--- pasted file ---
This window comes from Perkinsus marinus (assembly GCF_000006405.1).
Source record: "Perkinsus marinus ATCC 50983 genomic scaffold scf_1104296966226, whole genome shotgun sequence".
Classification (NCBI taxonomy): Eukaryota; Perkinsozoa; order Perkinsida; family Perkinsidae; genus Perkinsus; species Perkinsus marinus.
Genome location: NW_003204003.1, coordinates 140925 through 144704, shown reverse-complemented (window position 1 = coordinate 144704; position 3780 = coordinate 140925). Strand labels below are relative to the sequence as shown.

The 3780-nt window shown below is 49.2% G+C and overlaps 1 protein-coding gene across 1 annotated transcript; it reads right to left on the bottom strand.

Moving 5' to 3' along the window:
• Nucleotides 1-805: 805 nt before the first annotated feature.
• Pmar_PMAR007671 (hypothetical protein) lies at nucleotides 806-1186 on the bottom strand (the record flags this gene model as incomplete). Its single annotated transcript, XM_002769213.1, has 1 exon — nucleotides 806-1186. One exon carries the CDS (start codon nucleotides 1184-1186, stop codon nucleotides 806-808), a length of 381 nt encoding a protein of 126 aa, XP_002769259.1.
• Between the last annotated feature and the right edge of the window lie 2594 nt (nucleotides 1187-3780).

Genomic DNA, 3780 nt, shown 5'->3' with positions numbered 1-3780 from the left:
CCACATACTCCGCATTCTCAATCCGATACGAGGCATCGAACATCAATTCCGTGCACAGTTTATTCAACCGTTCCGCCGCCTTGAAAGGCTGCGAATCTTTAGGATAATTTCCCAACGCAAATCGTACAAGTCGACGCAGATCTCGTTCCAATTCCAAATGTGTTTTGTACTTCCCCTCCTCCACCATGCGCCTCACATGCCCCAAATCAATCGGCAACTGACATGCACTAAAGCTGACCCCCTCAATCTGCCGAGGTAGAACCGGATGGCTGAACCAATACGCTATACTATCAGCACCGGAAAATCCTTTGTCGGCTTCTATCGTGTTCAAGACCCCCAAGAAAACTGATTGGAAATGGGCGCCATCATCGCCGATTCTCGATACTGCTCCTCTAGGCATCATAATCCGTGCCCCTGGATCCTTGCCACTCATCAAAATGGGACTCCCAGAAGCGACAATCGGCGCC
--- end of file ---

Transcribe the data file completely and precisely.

This window comes from Perkinsus marinus (assembly GCF_000006405.1).
Source record: "Perkinsus marinus ATCC 50983 genomic scaffold scf_1104296966226, whole genome shotgun sequence".
Classification (NCBI taxonomy): Eukaryota; Perkinsozoa; order Perkinsida; family Perkinsidae; genus Perkinsus; species Perkinsus marinus.
Genome location: NW_003204003.1, coordinates 140925 through 144704, shown reverse-complemented (window position 1 = coordinate 144704; position 3780 = coordinate 140925). Strand labels below are relative to the sequence as shown.

The 3780-nt window shown below is 49.2% G+C and overlaps 1 protein-coding gene across 1 annotated transcript; it reads right to left on the bottom strand.

Moving 5' to 3' along the window:
• Nucleotides 1-805: 805 nt before the first annotated feature.
• Pmar_PMAR007671 (hypothetical protein) lies at nucleotides 806-1186 on the bottom strand (the record flags this gene model as incomplete). Its single annotated transcript, XM_002769213.1, has 1 exon — nucleotides 806-1186. One exon carries the CDS (start codon nucleotides 1184-1186, stop codon nucleotides 806-808), a length of 381 nt encoding a protein of 126 aa, XP_002769259.1.
• Between the last annotated feature and the right edge of the window lie 2594 nt (nucleotides 1187-3780).

Genomic DNA, 3780 nt, shown 5'->3' with positions numbered 1-3780 from the left:
CCACATACTCCGCATTCTCAATCCGATACGAGGCATCGAACATCAATTCCGTGCACAGTTTATTCAACCGTTCCGCCGCCTTGAAAGGCTGCGAATCTTTAGGATAATTTCCCAACGCAAATCGTACAAGTCGACGCAGATCTCGTTCCAATTCCAAATGTGTTTTGTACTTCCCCTCCTCCACCATGCGCCTCACATGCCCCAAATCAATCGGCAACTGACATGCACTAAAGCTGACCCCCTCAATCTGCCGAGGTAGAACCGGATGGCTGAACCAATACGCTATACTATCAGCACCGGAAAATCCTTTGTCGGCTTCTATCGTGTTCAAGACCCCCAAGAAAACTGATTGGAAATGGGCGCCATCATCGCCGATTCTCGATACTGCTCCTCTAGGCATCATAATCCGTGCCCCTGGATCCTTGCCACTCATCAAAATGGGACTCCCAGAAGCGACAATCGGCGCC